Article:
Another example is Lighthouse, which allows the customer to rapidly configure, and provision workloads based on dynamic needs. While all the hyperscalers provide similar services when the workload is on the cloud, Lighthouse allows the same flexibility and speed for cloud services which can be run in the data centre, on-prem, co-located, or even at the Edge.

A third example was the announcement of Project Aurora which will add an additional security layer from validating the input data all the way to verifying the workload at the start and then as it is running. It appears to use an AI/ML system that checks for unexpected behaviours to detect any kind of malware.

It makes good sense for HPE to push GreenLake and move to offering ‘everything-as-a-service’. As one of the incumbent enterprise hardware business leaders, this is a good response rather than to watch one’s business continue to shrink YoY. GreenLake is HPE’s way of futureproofing themselves and making sure they stay relevant in the new cloud world.

HPE Discover 2021

Cisco Secures the Hybrid Workplace

Cisco has been active launching Cisco Plus earlier this year, as their bridge to the as-a-service model with a network-as-a-service (NaaS) offering. Somewhat like GreenLake, Cisco Plus offers flexible consumption for compute, storage, and networking. They are committed to offering most of their portfolio as-a-service over time.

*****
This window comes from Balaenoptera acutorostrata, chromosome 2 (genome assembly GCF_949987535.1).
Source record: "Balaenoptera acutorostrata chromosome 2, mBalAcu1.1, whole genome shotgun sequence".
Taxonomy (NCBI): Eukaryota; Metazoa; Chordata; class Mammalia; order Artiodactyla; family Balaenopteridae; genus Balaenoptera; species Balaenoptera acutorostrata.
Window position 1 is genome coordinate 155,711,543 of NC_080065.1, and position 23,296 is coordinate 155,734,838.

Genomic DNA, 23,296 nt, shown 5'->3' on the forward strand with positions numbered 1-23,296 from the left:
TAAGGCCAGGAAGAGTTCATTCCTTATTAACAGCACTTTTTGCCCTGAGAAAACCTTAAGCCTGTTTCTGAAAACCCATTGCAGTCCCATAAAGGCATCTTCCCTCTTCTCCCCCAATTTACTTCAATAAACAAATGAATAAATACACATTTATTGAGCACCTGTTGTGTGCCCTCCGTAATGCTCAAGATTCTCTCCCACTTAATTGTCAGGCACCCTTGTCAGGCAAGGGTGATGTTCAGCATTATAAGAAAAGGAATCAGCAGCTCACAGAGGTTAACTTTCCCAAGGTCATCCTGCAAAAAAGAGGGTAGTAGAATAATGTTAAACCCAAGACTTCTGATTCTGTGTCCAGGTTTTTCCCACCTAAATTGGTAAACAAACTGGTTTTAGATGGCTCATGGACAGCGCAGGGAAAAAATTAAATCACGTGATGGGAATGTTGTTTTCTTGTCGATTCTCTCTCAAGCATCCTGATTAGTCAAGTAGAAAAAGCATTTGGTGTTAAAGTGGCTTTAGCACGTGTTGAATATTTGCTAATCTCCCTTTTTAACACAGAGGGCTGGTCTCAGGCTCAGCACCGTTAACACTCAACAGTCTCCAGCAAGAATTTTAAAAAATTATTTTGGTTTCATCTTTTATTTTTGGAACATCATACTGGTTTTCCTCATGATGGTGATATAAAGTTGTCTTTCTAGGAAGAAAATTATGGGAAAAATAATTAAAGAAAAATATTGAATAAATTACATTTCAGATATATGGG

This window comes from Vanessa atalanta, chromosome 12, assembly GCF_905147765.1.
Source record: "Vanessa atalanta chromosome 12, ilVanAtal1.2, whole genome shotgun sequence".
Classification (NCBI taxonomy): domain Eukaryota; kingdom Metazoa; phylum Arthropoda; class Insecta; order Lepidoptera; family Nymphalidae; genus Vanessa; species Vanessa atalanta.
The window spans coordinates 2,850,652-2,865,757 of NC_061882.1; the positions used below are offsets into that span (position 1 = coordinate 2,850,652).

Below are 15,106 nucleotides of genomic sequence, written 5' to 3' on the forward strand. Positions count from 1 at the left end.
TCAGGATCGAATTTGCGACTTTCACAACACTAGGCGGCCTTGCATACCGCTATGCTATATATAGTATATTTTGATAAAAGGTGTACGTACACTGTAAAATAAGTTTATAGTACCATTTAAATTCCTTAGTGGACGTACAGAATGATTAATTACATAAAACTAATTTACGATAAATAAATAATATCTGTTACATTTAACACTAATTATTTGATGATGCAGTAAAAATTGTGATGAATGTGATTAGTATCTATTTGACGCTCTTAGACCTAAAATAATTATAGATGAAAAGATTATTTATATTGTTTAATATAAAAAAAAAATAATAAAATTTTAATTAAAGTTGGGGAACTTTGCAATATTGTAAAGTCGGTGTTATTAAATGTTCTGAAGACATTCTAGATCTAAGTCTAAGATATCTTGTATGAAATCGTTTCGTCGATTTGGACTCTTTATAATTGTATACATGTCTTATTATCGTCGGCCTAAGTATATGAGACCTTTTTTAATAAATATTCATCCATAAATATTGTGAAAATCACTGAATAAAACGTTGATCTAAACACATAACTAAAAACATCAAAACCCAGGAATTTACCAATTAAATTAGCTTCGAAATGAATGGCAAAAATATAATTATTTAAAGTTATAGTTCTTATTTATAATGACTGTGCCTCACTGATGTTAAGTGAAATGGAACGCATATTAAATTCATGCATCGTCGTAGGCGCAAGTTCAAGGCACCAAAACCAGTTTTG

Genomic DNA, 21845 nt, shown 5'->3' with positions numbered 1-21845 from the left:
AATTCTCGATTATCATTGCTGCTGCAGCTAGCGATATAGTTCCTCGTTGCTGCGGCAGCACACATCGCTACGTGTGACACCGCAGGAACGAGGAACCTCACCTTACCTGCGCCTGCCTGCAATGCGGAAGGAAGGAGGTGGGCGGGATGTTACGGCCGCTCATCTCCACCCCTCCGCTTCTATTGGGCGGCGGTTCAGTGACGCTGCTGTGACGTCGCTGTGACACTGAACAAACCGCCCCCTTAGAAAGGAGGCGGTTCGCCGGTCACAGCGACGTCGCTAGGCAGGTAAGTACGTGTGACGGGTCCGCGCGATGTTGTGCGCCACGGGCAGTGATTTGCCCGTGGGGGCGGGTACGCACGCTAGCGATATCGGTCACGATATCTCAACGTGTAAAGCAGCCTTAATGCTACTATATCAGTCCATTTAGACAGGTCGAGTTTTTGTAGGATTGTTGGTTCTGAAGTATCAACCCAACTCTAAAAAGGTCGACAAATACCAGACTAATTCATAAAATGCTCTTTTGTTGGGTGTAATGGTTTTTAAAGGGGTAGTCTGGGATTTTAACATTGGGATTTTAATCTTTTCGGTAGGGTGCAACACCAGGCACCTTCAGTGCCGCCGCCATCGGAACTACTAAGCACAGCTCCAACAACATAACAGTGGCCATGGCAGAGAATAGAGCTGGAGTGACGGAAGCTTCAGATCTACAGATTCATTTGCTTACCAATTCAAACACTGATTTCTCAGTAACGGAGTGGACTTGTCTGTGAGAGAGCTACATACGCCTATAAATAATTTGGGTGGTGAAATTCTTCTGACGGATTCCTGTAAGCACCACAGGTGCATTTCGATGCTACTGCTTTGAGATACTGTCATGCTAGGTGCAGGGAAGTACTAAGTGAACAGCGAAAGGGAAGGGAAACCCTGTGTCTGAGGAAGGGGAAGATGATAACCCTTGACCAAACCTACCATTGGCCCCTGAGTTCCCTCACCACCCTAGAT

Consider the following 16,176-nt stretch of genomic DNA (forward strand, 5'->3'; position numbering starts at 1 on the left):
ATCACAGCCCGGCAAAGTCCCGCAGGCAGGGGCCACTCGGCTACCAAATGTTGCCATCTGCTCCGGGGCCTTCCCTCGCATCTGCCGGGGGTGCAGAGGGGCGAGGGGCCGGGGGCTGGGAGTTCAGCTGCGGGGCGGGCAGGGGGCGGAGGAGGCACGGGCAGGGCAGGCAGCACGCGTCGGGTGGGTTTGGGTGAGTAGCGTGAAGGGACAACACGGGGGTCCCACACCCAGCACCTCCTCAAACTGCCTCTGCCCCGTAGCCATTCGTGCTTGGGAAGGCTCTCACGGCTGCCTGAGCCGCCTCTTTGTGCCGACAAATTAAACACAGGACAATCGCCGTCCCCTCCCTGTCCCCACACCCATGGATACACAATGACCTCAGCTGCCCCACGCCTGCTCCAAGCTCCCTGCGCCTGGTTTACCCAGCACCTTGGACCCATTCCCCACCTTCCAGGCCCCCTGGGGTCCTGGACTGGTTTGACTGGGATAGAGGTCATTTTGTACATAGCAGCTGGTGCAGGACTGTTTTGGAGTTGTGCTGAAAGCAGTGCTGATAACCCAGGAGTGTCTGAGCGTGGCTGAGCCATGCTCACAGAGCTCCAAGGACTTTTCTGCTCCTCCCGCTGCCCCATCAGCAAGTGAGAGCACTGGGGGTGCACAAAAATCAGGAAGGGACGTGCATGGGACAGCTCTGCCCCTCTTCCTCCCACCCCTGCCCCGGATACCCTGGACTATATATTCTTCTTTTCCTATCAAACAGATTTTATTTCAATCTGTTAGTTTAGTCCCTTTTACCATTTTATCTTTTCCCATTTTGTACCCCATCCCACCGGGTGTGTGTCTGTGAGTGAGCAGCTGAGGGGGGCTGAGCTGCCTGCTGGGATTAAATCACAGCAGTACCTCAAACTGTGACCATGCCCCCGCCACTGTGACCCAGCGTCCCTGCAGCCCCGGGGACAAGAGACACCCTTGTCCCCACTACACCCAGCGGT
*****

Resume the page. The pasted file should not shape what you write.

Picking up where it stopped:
Cisco has shown some resilience in terms of revenue but has still been struggling to grow. After a steady growth since 2017, the revenues dropped by 7% in 2020 almost as a direct impact of COVID-19. The post-pandemic world has the potential of being a bigger threat for Cisco. Many estimates show the number of people working from home is likely to go up dramatically and Cisco’s key networking offering could rapidly become redundant. However, at Ecosystm we believe that the hybrid work model will be predominant.   

Cisco is also betting on a hybrid world. No matter where one works from, there are networking needs. Cisco’s focus, therefore, is on security – this will be on the mind of virtually any enterprise as it chalks out its future strategy. With a hybrid environment, making everything secure becomes more complex while continuing to be vital. Cisco has a heavy emphasis on Secure Access Service Edge (SASE) – the idea that the security envelope now has to be a flexible form that has a presence everywhere that the enterprise needs to be. This will make a lot of sense to most enterprises as they tread the hybrid path.

Cisco will offer a portfolio of tools to make it increasingly easier for customers to use multi-cloud, multi-vendor environments, offering the best of both worlds.

Oracle Incentivises Cloud Migration